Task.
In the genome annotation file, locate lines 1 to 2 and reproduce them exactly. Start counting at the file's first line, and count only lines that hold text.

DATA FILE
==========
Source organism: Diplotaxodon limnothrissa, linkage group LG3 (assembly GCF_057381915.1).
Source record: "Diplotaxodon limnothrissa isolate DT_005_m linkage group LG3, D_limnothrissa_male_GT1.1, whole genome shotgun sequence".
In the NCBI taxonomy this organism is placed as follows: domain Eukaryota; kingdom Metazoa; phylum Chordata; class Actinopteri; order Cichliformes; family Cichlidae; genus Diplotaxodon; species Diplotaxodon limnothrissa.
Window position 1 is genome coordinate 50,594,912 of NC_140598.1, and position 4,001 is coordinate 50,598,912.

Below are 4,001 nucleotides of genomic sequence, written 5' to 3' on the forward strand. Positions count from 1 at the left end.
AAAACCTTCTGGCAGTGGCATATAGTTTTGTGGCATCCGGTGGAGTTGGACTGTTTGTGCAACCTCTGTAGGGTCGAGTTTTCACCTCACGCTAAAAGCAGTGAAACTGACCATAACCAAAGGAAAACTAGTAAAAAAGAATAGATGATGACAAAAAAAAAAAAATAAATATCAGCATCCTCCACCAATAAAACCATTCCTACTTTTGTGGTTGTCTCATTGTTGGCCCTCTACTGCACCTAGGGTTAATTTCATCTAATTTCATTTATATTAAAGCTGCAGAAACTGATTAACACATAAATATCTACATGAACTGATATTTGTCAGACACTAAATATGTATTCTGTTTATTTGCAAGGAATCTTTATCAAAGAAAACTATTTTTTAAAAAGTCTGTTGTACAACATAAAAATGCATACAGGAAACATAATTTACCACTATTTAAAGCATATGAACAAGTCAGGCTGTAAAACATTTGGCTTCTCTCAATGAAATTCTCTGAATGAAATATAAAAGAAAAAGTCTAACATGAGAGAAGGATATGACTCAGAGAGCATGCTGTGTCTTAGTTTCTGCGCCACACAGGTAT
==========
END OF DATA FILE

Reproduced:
Source organism: Diplotaxodon limnothrissa, linkage group LG3 (assembly GCF_057381915.1).
Source record: "Diplotaxodon limnothrissa isolate DT_005_m linkage group LG3, D_limnothrissa_male_GT1.1, whole genome shotgun sequence".